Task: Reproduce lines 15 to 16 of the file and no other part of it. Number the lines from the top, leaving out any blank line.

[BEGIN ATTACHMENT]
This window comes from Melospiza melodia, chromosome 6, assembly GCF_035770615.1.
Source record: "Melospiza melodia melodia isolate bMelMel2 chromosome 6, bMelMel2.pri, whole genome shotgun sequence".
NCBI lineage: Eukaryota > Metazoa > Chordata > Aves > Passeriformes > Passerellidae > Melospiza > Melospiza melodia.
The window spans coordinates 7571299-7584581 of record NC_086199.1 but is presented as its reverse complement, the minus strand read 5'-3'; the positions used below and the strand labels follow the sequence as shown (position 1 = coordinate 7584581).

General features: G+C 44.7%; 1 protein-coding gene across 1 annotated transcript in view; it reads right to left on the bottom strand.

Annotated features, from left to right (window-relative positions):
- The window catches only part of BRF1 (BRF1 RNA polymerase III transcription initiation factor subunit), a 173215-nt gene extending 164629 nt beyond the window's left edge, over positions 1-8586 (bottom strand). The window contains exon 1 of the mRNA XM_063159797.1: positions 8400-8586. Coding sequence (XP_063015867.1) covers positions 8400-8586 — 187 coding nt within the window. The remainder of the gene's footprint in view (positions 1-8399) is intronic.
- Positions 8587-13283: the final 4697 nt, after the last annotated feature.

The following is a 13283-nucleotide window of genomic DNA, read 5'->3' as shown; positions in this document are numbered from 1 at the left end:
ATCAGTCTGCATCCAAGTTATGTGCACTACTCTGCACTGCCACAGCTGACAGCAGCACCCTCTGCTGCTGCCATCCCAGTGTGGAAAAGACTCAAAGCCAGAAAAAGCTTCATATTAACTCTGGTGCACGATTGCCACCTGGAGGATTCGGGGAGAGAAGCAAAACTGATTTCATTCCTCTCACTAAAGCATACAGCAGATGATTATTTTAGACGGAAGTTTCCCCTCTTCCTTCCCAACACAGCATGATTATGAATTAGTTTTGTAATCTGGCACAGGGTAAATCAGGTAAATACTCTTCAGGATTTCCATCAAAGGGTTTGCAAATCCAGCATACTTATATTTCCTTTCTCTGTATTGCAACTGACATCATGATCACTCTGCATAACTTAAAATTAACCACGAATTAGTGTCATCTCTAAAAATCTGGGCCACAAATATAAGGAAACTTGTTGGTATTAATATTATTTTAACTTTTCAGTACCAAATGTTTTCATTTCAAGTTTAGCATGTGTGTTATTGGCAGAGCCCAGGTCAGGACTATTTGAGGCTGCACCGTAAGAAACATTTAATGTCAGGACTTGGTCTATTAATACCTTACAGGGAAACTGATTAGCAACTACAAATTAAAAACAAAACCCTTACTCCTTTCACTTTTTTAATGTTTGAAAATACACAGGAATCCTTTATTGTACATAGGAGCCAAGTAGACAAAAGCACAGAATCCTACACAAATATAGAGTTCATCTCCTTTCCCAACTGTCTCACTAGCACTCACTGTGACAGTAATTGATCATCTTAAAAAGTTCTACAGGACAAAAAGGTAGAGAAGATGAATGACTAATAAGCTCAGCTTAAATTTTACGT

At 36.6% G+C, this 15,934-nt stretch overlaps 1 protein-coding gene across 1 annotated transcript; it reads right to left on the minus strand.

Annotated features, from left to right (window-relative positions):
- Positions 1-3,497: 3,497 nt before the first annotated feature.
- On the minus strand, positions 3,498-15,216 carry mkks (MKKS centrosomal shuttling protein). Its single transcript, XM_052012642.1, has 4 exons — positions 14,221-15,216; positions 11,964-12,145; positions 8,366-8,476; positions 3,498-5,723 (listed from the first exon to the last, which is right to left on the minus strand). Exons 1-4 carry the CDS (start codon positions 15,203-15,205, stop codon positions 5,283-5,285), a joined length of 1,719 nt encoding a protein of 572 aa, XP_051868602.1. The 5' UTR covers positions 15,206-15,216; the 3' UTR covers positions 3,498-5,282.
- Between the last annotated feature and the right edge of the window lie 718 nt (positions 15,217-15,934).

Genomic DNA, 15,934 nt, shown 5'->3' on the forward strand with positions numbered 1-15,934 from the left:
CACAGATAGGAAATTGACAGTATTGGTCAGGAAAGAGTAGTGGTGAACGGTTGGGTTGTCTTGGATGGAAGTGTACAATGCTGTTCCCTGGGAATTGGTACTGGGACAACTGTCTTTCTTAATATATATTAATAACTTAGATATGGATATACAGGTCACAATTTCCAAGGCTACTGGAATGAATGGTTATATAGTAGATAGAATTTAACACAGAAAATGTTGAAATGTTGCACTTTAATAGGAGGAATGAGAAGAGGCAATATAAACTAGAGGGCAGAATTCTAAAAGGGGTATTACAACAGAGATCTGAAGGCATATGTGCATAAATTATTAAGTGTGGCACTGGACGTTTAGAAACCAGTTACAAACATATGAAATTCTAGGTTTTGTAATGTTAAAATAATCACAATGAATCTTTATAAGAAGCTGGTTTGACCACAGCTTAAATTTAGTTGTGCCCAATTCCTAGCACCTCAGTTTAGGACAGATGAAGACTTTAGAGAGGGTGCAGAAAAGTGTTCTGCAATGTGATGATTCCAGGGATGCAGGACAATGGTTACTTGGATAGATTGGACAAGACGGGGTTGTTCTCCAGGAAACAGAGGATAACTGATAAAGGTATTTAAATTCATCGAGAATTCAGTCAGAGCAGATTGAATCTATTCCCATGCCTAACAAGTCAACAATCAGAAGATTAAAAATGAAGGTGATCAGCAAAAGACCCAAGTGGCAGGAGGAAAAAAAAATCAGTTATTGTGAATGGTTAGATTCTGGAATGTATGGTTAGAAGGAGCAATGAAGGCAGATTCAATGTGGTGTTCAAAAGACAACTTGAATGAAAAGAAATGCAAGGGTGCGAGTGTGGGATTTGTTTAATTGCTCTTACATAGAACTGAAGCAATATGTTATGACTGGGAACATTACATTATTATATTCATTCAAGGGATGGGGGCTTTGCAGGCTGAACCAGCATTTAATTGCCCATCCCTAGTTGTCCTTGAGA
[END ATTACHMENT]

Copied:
- Between the last annotated feature and the right edge of the window lie 718 nt (positions 15,217-15,934).

Genomic DNA, 15,934 nt, shown 5'->3' on the forward strand with positions numbered 1-15,934 from the left: